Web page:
Waitz is one of the outstanding representatives of medieval history who, in turn, shaped by scholars such as Savigny, Ranke, Niebuhr and Lachmann, made a breakthrough in the new, strictly scientific and source-critical, methodologically and philologically equally trained historical studies in the second half of the 19th century helped. Characteristic of his research are the reluctance to form theses that are not adequately supported by sources and the demand for unconditional objectivity ( positivism ), the rejection of the back-projection of the results of later developments in the early days to fill and interpret the incomplete tradition, and the insistence on the independence and autonomy of the respective historical epoch ( historicism ) as well as the strong interest in legal, institutional and constitutional history in a broad sense that includes parts of social history. Editing and researching the sources and their handwritten tradition took Waitz on numerous library trips across Europe. Through the quality of his research and teaching and the success of his numerous students, he established the high reputation of history at the University of Göttingen in the 19th century and led the Monumenta Germaniae Historica from a critical situation to a new bloom. The strictly scientific orientation and the extensive renunciation of personal history meant that Waitz did not gain general fame beyond the specialist world with his work as a historian, despite some popular scientific works.


In 1846 Waitz became a member of the Holstein assembly of estates . In the same year he took part in the so-called Germanist Days and was co-author of an open letter to the Danish King Christian VIII on the question of Schleswig's succession, which earned him a reprimand from the Danish government. In the 1860s, too, he campaigned for the indivisibility of Schleswig-Holstein and Schleswig's membership of the German Confederation .

From May 18, 1848 to May 20, 1849 Waitz was a member of the Frankfurt National Assembly in the Paulskirche for the constituency of Bordesholm . There he was a member of the constitutional committee and the casino group . On March 28, 1849, like most of his group colleagues, he voted for the Paulskirche constitution and for Friedrich Wilhelm IV. As Emperor of the Germans . After the failure of the constitution, Waitz withdrew from the Frankfurt National Assembly and active politics.


Grave site in the old St.-Matthäus-Kirchhof in Berlin-Schöneberg
  • Robert L. Benson , Loren J. Weber: Georg Waitz (1813–1886) , in: Helen Damico, Joseph B. Zavadil (eds.): Medieval Scholarship. Biographical Studies on the Formation of a Discipline , Volume 1: History (= Garland Reference Library of the Humanities , Volume 1350), Garland Publishing, New York 1995, ISBN 0-8240-6894-7 , pp. 63-75.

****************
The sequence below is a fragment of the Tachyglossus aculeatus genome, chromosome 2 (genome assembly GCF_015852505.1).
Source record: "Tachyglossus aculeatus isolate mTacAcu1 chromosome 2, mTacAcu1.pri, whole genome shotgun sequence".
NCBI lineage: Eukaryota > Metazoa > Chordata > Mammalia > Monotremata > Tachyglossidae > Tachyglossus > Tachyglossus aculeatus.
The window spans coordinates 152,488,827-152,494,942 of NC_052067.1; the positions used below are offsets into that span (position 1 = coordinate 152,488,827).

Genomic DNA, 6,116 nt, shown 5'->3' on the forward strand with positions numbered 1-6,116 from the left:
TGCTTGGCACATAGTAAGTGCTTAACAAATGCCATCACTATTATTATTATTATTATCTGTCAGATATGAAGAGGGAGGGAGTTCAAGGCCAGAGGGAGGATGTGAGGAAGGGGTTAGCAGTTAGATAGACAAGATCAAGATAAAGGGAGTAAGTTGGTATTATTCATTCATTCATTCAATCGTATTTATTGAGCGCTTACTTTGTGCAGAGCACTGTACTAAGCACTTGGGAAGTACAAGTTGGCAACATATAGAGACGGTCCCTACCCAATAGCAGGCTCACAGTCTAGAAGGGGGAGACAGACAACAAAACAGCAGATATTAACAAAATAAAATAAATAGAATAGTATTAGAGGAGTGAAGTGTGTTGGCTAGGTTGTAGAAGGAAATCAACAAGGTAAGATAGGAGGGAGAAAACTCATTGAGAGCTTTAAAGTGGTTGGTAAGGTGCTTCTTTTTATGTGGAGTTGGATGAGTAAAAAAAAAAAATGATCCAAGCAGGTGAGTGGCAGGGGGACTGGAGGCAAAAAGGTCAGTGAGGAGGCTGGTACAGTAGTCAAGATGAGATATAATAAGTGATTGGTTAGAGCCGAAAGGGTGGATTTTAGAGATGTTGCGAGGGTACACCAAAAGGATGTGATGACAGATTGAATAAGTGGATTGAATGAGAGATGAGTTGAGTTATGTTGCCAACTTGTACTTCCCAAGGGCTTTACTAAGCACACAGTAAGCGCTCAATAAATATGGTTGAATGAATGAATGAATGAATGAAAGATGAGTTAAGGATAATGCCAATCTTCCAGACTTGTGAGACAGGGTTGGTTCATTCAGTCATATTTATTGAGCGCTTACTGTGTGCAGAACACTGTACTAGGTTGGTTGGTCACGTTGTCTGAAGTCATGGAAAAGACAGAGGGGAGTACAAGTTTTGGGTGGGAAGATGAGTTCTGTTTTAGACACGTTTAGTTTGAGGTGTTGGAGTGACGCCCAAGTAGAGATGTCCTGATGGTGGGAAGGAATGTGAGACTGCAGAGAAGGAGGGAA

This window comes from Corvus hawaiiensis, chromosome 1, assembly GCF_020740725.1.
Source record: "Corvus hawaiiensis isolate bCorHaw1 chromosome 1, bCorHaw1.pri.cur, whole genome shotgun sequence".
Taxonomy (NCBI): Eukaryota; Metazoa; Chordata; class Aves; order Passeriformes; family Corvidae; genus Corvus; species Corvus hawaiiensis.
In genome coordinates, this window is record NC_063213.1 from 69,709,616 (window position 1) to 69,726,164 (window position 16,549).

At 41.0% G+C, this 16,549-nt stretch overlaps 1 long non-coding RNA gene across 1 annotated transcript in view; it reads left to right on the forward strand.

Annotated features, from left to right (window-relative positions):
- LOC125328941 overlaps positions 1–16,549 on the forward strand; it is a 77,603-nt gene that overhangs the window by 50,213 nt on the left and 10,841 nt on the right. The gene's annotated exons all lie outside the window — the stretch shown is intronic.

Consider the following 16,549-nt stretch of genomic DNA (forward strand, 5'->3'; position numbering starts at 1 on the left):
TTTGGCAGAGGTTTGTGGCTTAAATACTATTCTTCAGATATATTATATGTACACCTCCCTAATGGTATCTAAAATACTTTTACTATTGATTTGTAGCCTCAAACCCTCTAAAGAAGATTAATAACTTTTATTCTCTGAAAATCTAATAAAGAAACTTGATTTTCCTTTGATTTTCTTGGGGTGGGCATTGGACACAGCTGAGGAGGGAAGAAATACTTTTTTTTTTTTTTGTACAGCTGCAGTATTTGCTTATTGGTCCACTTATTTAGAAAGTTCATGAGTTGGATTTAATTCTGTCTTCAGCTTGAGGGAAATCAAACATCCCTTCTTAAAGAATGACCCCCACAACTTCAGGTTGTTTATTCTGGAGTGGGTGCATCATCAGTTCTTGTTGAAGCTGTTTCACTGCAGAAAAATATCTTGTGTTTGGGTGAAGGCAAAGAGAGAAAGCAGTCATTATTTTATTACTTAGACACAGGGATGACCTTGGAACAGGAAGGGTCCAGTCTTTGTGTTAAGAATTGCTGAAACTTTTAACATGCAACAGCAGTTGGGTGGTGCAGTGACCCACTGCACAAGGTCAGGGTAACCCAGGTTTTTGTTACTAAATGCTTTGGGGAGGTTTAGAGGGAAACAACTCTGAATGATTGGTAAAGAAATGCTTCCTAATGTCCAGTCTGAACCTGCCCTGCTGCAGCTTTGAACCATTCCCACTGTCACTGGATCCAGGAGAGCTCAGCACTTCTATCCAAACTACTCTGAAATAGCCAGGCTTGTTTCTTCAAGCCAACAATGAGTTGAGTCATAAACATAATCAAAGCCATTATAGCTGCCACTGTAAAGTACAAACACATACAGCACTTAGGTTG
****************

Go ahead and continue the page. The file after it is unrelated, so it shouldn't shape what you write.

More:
• Ferdinand FrensdorffWaitz, Georg . In: Allgemeine Deutsche Biographie (ADB). Volume 40, Duncker & Humblot, Leipzig 1896, pp. 602-629.
  • Karl Jordan : Georg Waitz as a professor in Kiel. In: Peter Classen ; Peter Scheibert (ed.): Festschrift for Percy Ernst Schramm on his seventieth birthday appropriated by students and friends, Vol. 2. Wiesbaden 1964, pp. 90-104.
  • Marion circle: Karl Hegel. Historical significance and scientific history location (= series of publications of the Historical Commission at the Bavarian Academy of Sciences. Vol. 84). Vandenhoeck & Ruprecht, Göttingen et al. 2012, ISBN 978-3-525-36077-4 .
  • Niklas Lenhard-Schramm: Constructors of the Nation. History professors as political actors in Vormärz and Revolution 1848/49 . Münster / New York 2014, chap. 3-6.
  • Ulrich Muhlack : The position of Georg Waitz in the German history of the 19th century . In: Bohumil Jirousik, Josef Blüml, Dagmar Blümlova (eds.): Jaroslav Goll a jeho žáci. Budweis 2005, pp. 165-181.
  • Guido Wölky: Roscher, Waitz, Bluntschli and Treitschke as political scientists. The late bloom and decline of a classic university subject in the second half of the 19th century . Dissertation, University of Bochum 2006 ( full text ).

Web links

Commons : Georg Waitz  - Collection of images, videos and audio files
Wikisource: Georg Waitz  - Sources and full texts

Individual evidence

  1. ^ Georg Waitz: Heinrich I. (Yearbooks of the German Empire under the Saxon House I, 1) , ed. by Leopold von Ranke. Duncker and Humblot, Berlin 1837, 3rd edition 1885.
  2. ^ Ferdinand Frensdorff: Waitz, Georg. In: Allgemeine Deutsche Biographie 40, 1896, pp. 602–629, here p. 605.
  3. ^ Siegried Hirsch, Georg Waitz: Critical examination of the authenticity and the historical value of the so-called Chronicon Corbeiense . An award publication crowned by the historical-philosophical class of the Königliche Societät der Wissenschaften zu Göttingen in December 1839 (Yearbooks of the German Empire under the Saxon House 3.1). Duncker and Humblot, Berlin 1839.
  4. Jordan, 1964, pp. 90-104.
  5. See last Marion Kreis: Karl Hegel. Historical significance and scientific historical location. Göttingen 2012, especially p. 154 f.
  6. ^ Marion circle: Karl Hegel. Historical significance and scientific historical location. Göttingen 2012, passim.
  7. Muhlack, 2005, pp. 165-181.
  8. ^ Helmut Neuhaus : 150 Years of the Historical Commission at the Bavarian Academy of Sciences. A chronicle. Historical Commission, Munich 2008, p. 9.
  9. Ferdinand Frensdorff, Waitz, Georg , in: Allgemeine Deutsche Biographie 40, 1896, pp. 602–629, here p. 619.
  10. ^ Members of the previous academies. Georg Waitz. Berlin-Brandenburg Academy of Sciences and Humanities , accessed on June 25, 2015 .
  11. Lenhard-Schramm, 2014, pp. 72–74, 94–103 and passim.
  12. Ferdinand Frensdorff, Waitz, Georg , in: Allgemeine Deutsche Biographie 40, 1896, pp. 602–629, here p. 623.